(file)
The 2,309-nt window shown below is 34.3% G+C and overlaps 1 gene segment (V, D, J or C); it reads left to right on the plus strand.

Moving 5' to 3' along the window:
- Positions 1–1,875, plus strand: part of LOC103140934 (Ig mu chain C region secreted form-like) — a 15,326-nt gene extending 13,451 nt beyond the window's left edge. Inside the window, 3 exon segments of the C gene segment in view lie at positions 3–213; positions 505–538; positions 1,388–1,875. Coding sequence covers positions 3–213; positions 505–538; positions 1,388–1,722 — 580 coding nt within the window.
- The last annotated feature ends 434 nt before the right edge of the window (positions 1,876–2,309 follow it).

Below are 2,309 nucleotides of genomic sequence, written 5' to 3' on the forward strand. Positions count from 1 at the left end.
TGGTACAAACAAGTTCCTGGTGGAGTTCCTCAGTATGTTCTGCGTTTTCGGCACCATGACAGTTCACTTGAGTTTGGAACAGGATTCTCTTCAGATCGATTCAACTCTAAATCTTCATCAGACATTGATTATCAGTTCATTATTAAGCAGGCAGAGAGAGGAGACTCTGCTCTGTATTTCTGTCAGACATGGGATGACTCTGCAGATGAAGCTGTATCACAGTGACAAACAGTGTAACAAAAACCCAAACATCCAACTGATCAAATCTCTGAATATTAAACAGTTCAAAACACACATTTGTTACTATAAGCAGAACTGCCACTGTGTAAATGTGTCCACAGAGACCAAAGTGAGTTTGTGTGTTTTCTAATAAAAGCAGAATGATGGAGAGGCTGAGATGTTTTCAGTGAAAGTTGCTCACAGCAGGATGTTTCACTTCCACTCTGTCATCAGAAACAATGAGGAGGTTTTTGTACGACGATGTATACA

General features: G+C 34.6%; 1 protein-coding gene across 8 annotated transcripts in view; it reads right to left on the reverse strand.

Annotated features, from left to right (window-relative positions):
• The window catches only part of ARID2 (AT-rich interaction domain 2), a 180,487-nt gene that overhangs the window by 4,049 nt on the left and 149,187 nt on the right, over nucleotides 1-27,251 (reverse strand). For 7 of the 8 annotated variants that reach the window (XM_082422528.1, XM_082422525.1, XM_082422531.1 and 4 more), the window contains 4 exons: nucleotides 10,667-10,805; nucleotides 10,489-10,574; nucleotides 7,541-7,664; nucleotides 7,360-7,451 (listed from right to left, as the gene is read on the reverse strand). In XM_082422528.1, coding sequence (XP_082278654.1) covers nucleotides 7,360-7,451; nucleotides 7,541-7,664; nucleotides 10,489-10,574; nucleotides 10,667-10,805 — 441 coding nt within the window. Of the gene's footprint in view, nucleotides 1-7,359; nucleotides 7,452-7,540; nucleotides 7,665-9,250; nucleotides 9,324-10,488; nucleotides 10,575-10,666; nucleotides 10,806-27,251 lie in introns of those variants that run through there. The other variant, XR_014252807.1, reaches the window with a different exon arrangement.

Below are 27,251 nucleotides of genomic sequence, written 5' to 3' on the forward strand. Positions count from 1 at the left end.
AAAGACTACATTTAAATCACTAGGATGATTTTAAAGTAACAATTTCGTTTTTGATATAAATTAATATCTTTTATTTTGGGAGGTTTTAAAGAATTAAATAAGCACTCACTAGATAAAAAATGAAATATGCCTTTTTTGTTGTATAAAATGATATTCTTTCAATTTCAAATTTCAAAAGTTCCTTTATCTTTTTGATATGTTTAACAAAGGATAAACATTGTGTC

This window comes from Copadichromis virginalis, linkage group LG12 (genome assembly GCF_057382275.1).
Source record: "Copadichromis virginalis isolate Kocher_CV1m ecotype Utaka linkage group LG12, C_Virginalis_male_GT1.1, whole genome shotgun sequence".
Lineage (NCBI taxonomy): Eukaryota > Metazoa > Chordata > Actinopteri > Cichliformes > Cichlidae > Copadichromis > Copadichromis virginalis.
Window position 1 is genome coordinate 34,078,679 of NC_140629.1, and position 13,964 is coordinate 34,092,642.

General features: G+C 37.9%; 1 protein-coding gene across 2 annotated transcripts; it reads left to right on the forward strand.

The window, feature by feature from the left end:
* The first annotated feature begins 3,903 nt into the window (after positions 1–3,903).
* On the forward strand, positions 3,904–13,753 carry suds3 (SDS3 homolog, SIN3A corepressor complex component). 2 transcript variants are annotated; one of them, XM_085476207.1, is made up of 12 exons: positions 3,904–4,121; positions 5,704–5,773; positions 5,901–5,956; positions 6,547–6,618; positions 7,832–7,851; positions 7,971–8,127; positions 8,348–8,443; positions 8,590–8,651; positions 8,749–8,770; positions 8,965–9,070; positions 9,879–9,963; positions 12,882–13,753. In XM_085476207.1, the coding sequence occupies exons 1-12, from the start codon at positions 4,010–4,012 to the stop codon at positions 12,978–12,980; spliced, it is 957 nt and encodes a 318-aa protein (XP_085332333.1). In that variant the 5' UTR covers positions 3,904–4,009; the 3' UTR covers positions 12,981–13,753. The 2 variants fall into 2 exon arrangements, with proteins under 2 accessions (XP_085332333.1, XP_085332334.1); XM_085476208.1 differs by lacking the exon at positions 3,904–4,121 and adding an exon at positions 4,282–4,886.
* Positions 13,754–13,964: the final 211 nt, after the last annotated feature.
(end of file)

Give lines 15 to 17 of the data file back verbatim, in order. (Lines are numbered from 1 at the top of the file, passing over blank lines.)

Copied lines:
Window position 1 is genome coordinate 34,078,679 of NC_140629.1, and position 13,964 is coordinate 34,092,642.

General features: G+C 37.9%; 1 protein-coding gene across 2 annotated transcripts; it reads left to right on the forward strand.

The window, feature by feature from the left end: